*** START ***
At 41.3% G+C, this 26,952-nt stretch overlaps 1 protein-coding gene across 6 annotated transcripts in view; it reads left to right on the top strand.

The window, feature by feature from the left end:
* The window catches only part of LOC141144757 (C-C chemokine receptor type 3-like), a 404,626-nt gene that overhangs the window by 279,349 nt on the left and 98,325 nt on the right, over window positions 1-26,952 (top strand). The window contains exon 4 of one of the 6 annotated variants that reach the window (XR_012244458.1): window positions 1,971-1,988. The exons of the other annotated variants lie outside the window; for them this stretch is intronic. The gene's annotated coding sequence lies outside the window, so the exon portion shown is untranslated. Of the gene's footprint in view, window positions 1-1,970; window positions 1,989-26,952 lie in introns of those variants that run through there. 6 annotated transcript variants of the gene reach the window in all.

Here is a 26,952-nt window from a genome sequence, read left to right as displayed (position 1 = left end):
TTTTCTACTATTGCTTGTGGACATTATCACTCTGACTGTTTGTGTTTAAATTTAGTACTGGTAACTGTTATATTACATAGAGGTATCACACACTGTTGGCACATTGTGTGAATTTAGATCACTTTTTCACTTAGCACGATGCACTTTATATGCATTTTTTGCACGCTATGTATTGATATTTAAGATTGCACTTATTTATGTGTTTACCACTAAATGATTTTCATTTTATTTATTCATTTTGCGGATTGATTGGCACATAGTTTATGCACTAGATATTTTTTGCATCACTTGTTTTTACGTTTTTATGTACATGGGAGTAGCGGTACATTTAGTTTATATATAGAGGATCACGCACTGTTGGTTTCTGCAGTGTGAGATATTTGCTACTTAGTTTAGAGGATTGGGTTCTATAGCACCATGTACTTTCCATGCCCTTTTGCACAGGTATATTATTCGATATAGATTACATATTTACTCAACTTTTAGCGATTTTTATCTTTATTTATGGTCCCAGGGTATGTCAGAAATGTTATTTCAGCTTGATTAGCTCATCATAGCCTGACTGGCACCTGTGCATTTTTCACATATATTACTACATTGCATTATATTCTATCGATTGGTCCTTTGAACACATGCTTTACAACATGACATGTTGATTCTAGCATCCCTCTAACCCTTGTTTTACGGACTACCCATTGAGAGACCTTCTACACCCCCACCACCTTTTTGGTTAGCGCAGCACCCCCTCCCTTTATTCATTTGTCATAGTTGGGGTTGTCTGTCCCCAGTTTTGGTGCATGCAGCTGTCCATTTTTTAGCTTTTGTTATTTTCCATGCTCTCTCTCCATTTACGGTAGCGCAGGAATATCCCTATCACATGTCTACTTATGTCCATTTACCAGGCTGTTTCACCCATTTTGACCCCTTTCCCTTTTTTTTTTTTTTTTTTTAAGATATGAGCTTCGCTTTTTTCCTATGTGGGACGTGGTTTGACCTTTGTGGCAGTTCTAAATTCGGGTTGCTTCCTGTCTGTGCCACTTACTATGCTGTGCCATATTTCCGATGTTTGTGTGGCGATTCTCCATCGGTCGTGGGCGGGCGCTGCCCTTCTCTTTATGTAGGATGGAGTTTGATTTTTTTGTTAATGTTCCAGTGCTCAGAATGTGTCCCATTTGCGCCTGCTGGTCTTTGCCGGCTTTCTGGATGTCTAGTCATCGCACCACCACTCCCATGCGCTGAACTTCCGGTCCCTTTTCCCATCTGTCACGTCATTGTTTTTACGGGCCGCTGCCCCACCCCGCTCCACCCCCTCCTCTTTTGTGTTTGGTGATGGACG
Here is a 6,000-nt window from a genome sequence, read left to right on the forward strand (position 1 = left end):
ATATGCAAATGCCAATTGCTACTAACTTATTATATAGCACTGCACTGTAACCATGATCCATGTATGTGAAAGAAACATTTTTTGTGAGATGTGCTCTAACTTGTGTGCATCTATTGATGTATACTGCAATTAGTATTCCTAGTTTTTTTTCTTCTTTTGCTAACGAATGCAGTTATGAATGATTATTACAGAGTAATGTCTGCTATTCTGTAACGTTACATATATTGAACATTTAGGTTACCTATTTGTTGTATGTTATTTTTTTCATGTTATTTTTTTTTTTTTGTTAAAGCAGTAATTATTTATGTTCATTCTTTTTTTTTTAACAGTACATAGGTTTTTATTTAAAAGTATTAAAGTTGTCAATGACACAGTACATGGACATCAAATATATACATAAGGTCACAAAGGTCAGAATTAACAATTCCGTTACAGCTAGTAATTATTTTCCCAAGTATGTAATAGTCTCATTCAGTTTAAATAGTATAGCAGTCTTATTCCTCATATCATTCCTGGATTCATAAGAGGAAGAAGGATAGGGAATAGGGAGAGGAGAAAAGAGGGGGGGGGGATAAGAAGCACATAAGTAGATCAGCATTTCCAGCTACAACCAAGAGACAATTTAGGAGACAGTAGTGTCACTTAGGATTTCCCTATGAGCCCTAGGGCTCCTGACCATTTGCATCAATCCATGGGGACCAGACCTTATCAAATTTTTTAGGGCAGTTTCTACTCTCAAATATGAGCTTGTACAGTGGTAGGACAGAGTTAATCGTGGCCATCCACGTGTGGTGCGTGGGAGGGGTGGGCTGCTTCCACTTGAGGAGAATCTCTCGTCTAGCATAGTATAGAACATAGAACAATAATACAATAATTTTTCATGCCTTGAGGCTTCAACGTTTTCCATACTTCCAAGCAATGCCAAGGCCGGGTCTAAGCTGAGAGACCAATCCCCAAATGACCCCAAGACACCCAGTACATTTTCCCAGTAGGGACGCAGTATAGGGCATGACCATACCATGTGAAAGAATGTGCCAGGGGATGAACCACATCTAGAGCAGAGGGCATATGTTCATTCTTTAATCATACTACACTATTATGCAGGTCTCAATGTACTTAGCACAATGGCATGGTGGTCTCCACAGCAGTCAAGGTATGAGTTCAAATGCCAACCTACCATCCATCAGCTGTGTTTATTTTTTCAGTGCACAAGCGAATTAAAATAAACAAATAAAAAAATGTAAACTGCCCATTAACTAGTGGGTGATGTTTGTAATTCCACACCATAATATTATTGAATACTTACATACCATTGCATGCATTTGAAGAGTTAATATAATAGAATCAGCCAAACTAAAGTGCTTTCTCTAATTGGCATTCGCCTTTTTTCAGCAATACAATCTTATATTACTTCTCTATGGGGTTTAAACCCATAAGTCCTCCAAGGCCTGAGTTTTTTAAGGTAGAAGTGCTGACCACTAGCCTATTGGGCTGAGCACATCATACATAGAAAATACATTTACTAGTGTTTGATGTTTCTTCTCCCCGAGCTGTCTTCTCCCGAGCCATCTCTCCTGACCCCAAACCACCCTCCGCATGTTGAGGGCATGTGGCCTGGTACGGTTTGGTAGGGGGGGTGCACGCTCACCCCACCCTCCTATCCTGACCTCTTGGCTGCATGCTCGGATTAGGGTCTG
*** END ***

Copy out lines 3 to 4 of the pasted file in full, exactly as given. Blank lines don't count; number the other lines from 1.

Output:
* The window catches only part of LOC141144757 (C-C chemokine receptor type 3-like), a 404,626-nt gene that overhangs the window by 279,349 nt on the left and 98,325 nt on the right, over window positions 1-26,952 (top strand). The window contains exon 4 of one of the 6 annotated variants that reach the window (XR_012244458.1): window positions 1,971-1,988. The exons of the other annotated variants lie outside the window; for them this stretch is intronic. The gene's annotated coding sequence lies outside the window, so the exon portion shown is untranslated. Of the gene's footprint in view, window positions 1-1,970; window positions 1,989-26,952 lie in introns of those variants that run through there. 6 annotated transcript variants of the gene reach the window in all.

Here is a 26,952-nt window from a genome sequence, read left to right as displayed (position 1 = left end):